About 3 months after our wedding, I went for a physical and was diagnosed with a fairly rare condition called Premature Ovarian Failure, aka Premature Ovarian Insufficiency (POF/POI). A resident asked if anyone ever told me I had POF/POI since she could see my labs and records from when I was a kid (I had been born at that hospital associated with the facility). Turns out I should have been diagnosed at 14 instead of at 26 sitting in front of her as a newlywed.

She said I was infertile and would need to use donor eggs to birth a child. After those words, everything else was a blur. What the hell were donor eggs?  It was like she was the teacher from the Peanuts cartoon and all I heard was “womp-womp-womp-womp.” She handed me some paperwork from the Mayo Clinic and I left.

I broke down in the parking lot trying to recall everything I was told, but “infertile” overtook my thoughts as if it was a loud song playing that I couldn’t turn off or down. Once I could see through my tears, I drove home and just collapsed onto my bed. I am a typically happy person, so my husband knew something was wrong when he got home, and I was pretty much under the bed.

I went from a woman newly married to a man she started discussing kids with over a decade ago to a newly married woman with a diagnosis that single-handedly destroyed our future.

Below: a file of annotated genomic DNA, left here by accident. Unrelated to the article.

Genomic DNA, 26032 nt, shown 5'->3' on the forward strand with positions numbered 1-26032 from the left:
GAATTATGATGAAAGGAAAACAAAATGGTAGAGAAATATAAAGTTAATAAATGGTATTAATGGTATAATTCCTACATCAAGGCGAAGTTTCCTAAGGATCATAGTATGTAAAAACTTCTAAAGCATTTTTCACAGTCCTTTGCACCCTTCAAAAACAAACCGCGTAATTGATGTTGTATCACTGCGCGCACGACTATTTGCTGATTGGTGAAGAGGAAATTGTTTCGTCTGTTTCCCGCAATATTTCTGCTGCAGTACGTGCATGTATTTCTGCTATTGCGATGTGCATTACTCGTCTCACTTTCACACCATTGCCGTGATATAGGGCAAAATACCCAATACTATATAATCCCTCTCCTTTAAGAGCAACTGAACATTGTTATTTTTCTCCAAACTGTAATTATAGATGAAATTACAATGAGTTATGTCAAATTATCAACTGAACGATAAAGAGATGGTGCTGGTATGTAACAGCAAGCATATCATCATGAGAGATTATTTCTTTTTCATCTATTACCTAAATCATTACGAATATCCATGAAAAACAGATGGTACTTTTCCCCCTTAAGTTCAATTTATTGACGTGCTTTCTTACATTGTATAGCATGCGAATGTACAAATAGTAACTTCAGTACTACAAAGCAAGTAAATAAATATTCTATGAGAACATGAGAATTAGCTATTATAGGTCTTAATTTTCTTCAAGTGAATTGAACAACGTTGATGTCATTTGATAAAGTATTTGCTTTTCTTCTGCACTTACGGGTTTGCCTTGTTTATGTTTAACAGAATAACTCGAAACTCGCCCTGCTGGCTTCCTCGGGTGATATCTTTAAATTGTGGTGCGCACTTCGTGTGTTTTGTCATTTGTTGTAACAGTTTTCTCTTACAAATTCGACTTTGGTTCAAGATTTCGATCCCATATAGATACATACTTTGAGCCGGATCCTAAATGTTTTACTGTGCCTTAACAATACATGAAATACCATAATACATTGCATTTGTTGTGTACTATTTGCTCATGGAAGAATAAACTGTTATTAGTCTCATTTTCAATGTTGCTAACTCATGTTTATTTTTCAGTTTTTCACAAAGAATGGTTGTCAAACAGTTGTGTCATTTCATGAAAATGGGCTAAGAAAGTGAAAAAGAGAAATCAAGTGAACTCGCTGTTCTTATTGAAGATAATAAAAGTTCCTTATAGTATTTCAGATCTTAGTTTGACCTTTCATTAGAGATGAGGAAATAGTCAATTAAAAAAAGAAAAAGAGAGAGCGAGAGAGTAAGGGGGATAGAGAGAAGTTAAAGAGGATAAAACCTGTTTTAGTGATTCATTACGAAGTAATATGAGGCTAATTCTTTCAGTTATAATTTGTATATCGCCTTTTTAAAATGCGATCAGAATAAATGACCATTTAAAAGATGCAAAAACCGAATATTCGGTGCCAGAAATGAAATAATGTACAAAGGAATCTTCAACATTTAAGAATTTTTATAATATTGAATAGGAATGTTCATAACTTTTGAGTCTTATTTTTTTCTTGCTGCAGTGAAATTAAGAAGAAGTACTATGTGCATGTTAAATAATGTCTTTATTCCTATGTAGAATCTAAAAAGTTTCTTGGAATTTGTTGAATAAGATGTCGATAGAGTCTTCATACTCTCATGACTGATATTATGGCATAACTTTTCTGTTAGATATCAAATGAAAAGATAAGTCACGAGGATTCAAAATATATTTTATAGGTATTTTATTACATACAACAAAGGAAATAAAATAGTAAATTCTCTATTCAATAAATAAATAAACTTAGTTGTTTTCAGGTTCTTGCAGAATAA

Embraced by a community

We talked and decided we would beat the odds. I would be one of the under 5% of women who were able to birth a child using her own eggs. Whelp, that didn’t work. We tried just having sex for fun, timed intercourse, and everything in-between. I started going to a doctor and we attempted a few IUIs and IVF cycles over the years trying to use my own eggs. My follicles never grew enough so retrieval was always canceled the week of my scheduled transfers.

During this time, I attended a panel discussion hosted by Fertility for Colored Girls (FFCG). It was the first time I was in a room with people who looked like me dealing with infertility or providing fertility-related services. My doctors were never Black, and I was regularly the only Black person in the waiting room. Looking at the pictorial walls of success, rarely did I see Black faces to signal others like me were part of the infertility community.